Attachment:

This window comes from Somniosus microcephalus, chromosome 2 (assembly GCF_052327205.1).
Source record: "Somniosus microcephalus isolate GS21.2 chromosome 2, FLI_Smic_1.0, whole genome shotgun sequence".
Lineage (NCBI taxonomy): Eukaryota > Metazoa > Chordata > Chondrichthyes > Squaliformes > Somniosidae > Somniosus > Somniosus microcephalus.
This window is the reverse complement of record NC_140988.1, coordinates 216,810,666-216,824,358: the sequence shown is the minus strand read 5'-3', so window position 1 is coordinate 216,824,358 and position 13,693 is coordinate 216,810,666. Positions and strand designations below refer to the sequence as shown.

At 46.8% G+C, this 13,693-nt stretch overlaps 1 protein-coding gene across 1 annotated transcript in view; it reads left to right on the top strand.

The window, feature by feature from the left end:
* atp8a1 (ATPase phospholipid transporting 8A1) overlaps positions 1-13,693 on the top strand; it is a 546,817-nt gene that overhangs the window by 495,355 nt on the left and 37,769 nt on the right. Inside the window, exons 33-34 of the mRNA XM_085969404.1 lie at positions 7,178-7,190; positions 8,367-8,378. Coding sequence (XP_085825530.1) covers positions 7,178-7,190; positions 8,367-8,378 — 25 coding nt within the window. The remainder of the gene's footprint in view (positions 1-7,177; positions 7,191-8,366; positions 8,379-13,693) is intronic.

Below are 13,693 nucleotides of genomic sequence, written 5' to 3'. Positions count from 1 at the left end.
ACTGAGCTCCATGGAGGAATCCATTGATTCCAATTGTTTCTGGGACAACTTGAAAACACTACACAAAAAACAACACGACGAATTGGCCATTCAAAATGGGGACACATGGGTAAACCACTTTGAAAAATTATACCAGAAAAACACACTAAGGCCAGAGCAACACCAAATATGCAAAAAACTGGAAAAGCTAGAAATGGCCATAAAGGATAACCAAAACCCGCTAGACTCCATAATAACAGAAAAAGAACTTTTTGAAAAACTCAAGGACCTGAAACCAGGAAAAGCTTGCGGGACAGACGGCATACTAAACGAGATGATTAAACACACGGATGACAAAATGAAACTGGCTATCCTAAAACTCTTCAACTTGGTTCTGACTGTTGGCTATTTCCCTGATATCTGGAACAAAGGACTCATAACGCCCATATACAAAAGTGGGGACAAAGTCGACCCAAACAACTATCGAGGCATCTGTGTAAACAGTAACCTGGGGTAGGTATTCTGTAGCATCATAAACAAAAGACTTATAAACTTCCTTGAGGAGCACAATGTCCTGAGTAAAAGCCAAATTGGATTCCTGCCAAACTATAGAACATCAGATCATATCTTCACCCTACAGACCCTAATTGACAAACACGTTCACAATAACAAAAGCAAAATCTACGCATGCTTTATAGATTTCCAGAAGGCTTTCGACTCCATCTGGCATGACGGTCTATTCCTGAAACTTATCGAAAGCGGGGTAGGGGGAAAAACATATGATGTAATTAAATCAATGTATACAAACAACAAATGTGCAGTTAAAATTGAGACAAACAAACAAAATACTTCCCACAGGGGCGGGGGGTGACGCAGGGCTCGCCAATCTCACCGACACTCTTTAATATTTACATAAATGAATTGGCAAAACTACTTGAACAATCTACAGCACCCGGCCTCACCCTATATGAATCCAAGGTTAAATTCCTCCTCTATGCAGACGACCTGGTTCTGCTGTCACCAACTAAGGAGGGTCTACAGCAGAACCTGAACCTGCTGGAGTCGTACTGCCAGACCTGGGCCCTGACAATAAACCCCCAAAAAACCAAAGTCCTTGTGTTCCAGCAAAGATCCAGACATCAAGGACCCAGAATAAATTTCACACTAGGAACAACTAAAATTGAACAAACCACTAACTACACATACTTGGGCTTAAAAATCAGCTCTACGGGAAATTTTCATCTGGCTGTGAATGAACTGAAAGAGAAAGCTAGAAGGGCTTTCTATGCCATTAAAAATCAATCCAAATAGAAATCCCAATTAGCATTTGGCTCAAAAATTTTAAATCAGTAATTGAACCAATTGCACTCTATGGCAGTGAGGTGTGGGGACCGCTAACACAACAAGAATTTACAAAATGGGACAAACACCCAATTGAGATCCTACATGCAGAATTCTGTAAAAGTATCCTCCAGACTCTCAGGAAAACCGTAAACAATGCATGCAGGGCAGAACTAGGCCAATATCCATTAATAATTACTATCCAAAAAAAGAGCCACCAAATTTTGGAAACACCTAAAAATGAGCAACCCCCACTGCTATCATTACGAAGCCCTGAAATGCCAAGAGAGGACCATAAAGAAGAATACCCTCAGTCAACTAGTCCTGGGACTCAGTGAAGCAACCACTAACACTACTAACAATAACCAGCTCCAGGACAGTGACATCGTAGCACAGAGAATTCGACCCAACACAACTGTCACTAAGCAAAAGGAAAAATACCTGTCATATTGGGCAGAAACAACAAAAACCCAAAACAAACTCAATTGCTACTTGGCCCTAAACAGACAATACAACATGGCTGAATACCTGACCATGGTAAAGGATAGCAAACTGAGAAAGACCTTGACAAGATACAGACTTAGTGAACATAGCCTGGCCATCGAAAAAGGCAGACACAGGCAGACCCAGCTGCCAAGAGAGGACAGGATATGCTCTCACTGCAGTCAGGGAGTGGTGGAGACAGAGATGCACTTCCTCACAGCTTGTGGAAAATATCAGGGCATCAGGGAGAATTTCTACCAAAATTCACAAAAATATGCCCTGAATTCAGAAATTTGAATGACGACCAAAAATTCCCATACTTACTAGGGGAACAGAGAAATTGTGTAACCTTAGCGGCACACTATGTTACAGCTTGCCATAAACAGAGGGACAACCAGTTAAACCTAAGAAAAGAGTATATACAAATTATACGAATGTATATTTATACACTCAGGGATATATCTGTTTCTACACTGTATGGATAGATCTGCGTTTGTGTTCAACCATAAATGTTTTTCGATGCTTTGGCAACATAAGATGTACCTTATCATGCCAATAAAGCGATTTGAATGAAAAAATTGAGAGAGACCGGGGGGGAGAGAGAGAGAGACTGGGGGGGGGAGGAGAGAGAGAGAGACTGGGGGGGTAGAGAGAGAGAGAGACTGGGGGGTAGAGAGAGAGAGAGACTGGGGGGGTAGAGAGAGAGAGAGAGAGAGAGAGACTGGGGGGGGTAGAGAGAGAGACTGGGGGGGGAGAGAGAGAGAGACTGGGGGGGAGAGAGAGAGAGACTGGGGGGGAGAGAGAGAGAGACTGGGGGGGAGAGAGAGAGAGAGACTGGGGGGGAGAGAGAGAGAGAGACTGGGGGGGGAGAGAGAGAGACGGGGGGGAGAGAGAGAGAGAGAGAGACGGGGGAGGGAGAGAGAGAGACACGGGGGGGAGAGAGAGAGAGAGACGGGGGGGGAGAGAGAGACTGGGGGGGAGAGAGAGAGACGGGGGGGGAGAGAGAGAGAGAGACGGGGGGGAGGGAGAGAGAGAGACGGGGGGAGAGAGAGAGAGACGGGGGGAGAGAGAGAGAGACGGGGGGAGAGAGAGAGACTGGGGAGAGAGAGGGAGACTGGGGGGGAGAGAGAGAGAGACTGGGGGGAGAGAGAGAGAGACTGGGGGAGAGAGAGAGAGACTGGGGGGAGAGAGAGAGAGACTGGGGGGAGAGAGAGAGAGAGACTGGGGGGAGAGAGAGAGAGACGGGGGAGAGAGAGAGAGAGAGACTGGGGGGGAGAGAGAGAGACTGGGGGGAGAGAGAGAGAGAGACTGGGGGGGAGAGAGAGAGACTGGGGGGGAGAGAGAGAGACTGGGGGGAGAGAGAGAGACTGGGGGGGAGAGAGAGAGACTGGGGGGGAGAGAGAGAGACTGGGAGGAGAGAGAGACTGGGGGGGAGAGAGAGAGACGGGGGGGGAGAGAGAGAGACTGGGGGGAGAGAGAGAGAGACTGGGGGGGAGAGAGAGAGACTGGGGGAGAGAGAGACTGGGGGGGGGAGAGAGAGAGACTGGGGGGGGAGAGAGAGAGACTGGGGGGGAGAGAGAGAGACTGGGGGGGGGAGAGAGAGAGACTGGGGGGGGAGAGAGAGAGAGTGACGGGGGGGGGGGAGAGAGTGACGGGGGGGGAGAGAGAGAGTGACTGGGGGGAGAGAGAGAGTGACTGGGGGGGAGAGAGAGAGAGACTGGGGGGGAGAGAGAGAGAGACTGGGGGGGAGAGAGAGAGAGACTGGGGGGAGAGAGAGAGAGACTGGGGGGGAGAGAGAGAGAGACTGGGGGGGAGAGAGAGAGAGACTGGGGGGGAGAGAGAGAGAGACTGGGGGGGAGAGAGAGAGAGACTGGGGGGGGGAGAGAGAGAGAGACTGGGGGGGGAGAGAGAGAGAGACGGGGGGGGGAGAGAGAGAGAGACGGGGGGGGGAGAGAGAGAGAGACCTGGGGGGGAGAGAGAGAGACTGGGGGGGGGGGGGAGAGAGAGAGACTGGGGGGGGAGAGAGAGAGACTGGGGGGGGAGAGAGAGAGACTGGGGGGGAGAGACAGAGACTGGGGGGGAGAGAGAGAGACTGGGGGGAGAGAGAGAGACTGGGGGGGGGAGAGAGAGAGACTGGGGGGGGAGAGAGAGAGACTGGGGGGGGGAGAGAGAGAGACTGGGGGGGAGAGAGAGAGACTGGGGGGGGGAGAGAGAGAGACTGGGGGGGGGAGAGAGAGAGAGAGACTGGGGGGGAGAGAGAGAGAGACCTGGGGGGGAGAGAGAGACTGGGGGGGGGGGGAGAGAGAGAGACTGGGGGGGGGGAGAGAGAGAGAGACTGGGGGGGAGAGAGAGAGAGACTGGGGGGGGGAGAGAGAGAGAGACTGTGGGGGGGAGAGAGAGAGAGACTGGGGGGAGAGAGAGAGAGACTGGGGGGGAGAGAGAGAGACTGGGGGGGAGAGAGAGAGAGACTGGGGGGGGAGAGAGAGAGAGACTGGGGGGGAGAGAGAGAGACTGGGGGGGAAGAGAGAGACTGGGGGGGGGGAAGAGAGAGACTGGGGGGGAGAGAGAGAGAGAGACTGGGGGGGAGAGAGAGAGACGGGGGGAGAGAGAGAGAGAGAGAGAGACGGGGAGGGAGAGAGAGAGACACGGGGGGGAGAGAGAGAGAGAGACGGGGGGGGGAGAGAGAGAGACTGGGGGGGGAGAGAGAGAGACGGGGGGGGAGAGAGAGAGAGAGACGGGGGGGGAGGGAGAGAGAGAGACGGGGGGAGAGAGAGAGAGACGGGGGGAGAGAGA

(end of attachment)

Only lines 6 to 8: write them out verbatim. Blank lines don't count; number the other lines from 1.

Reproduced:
The window, feature by feature from the left end:
* atp8a1 (ATPase phospholipid transporting 8A1) overlaps positions 1-13,693 on the top strand; it is a 546,817-nt gene that overhangs the window by 495,355 nt on the left and 37,769 nt on the right. Inside the window, exons 33-34 of the mRNA XM_085969404.1 lie at positions 7,178-7,190; positions 8,367-8,378. Coding sequence (XP_085825530.1) covers positions 7,178-7,190; positions 8,367-8,378 — 25 coding nt within the window. The remainder of the gene's footprint in view (positions 1-7,177; positions 7,191-8,366; positions 8,379-13,693) is intronic.

Below are 13,693 nucleotides of genomic sequence, written 5' to 3'. Positions count from 1 at the left end.